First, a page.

Definition of retirement in English:

retirement

noun

  • 1The action or fact of leaving one's job and ceasing to work.

    ‘a man nearing retirement’
    [count noun] ‘the library has seen a large number of retirements this year’
    • ‘So is a proposal that would have eliminated retirement at age 50 for anyone who had been with the company for 25 years.’
    • ‘Young investors just starting out or older investors nearing retirement may have to make changes in their retirement plan.’
    • ‘The general shop owner was near retirement and he was the first to close.’
    • ‘Cazes retired from his official day job three years ago, when he reached the French legal age of retirement.’
    • ‘As they enjoy well-deserved retirement, who is stepping up to take their place?’
    • ‘If you are closer in age to retirement or if your children will need money for university soon, you should be taking on less risk.’
    • ‘The study also predicts that by 2010 the average age of retirement will rise to 72.’
    • ‘Many are at the peak of their careers, approaching retirement, starting a second career or opening a business.’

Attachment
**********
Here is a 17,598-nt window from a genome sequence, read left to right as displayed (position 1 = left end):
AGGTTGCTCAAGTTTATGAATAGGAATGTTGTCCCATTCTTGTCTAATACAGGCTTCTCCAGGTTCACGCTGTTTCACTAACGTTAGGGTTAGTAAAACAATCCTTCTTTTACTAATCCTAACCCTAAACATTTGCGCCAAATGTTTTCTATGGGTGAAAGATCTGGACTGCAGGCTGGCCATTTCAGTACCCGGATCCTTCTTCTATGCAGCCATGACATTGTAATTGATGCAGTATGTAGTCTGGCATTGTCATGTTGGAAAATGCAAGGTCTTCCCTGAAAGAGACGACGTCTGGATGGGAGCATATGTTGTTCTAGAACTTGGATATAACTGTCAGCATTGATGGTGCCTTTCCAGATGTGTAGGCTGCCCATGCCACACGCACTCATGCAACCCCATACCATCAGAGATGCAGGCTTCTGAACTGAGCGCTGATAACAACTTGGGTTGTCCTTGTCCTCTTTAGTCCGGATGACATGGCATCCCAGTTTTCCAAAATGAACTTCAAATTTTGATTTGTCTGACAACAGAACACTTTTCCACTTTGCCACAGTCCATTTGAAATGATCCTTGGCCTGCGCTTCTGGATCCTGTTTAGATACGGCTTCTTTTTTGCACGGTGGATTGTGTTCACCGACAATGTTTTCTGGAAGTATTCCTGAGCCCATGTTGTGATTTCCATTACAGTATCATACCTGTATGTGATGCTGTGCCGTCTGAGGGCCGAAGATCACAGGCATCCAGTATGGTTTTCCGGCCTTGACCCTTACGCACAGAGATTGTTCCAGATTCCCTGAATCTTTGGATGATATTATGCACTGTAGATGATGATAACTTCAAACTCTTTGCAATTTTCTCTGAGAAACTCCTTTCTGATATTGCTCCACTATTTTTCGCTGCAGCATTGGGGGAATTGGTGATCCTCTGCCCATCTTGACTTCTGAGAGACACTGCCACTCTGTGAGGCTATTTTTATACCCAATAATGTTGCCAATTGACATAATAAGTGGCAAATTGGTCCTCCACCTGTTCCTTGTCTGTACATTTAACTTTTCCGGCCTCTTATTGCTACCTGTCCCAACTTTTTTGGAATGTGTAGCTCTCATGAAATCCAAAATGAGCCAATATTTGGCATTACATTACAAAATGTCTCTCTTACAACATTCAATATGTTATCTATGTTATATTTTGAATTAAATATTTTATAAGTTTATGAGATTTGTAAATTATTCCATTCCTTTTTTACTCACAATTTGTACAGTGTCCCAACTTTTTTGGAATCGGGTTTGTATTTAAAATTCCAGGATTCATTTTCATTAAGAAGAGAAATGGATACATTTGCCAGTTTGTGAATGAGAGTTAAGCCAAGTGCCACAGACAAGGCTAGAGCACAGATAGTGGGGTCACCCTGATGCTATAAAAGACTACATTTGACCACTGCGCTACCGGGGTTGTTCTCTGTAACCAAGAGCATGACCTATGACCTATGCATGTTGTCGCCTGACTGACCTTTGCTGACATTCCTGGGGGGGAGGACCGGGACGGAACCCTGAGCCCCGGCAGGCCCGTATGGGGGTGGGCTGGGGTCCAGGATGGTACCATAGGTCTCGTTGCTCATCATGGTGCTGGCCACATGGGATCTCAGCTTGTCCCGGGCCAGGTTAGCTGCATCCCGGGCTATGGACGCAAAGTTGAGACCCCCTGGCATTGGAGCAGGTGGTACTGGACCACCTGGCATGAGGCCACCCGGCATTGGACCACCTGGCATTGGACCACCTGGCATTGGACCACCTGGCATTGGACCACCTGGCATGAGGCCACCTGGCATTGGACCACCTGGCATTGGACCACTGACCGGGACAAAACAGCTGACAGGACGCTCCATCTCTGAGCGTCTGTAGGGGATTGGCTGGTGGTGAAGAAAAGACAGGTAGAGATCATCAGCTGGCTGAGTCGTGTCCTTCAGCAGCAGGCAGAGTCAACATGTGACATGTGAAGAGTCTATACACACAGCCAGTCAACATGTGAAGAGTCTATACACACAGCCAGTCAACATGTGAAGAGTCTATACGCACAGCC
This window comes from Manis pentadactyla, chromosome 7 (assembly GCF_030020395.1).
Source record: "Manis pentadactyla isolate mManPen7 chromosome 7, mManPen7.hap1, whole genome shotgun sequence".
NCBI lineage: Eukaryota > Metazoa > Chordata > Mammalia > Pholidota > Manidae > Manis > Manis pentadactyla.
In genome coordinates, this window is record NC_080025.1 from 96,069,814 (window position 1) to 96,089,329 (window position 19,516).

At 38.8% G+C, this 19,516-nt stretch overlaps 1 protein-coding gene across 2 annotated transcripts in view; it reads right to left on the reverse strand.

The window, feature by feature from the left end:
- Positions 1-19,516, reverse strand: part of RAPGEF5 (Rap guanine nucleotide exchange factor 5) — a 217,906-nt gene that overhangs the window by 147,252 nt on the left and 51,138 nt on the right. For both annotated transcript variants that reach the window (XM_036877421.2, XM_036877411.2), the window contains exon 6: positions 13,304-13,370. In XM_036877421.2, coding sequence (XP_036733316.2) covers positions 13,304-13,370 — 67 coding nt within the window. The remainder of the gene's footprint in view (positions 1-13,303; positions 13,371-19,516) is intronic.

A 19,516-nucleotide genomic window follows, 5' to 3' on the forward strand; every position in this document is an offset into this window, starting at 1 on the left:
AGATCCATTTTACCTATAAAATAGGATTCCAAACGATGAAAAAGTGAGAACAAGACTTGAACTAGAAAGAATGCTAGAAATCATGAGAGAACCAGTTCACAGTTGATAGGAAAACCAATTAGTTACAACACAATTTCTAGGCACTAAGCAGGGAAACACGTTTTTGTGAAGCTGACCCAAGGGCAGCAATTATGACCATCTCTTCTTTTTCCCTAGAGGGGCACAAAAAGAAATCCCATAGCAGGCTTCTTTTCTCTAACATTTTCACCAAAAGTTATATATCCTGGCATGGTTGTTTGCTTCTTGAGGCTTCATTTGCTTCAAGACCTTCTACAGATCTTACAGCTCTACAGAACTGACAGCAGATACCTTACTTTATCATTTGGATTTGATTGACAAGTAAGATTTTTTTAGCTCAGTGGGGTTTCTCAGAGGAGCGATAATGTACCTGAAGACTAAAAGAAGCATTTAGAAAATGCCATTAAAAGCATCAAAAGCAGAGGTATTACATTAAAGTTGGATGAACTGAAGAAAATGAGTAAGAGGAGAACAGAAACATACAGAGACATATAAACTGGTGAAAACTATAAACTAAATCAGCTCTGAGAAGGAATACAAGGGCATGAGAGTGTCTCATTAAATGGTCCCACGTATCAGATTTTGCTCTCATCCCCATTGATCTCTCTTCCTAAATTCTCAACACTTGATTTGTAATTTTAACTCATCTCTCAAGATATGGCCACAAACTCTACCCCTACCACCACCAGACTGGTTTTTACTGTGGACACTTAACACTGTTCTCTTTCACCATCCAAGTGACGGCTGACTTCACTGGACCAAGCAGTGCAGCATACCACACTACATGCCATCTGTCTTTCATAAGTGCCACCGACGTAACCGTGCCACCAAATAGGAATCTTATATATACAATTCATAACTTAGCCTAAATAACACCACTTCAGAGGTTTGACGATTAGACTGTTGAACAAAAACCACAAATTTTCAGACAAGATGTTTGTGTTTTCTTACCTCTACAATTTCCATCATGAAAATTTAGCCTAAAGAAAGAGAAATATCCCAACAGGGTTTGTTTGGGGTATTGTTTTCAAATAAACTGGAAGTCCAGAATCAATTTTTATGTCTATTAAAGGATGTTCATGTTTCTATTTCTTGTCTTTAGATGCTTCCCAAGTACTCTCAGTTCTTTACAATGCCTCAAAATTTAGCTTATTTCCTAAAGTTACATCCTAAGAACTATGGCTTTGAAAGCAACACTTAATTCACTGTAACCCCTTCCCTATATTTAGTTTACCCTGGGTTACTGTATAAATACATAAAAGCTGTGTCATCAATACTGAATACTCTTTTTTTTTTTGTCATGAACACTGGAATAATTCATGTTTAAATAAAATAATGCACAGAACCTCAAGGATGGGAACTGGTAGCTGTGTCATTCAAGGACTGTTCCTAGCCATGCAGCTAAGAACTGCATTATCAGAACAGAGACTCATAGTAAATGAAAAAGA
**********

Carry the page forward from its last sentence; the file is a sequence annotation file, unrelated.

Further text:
• ‘Typically, the owners are people nearing retirement who've spent two or three decades building their businesses with tender loving care.’
    • ‘Baby boomers nearing retirement are spurring demand for fixed-income securities.’
    • ‘On the one hand, faculty retirements give institutions flexibility to reconstitute their faculty in the years ahead.’
    • ‘Self employed people can defer retirement until the age of 75.’
    • ‘He is much keener to talk more about his life after retirement from politics.’
    • ‘Many members were retired or nearing retirement and interested in seeing the co-op's assets sold so that they could get their share of the proceeds.’
    • ‘If you think retirement at age 65 isn't a realistic goal, you might be right.’
    • ‘The ideal is to remain with the same company until retirement around age sixty.’
    • ‘In fact, retirement counseling has emerged as an important area for executive coaches.’
    • ‘But the age of retirement traditionally has represented a kind of financial cliff.’
    • ‘Employees who were approaching retirement or who underperformed for significant periods of time would be accommodated and tolerated rather than summarily dismissed.’
    • ‘After a brief period in the country, Stone returned to Sydney, where he continued as a teacher at inner-city schools until his retirement in 1931.’
    giving up work, stopping working, stopping work
    View synonyms
    1. 1.1The period of one's life after retiring from work.
      ‘he spent much of his retirement travelling in Europe’
      • ‘Boomers, in particular, are driving the second-home market with an eye toward both investment and future retirement.’
      • ‘May she enjoy a long and happy well-earned retirement.’
      • ‘We all wish Michael a long and happy retirement with his wife Patsy and all his family.’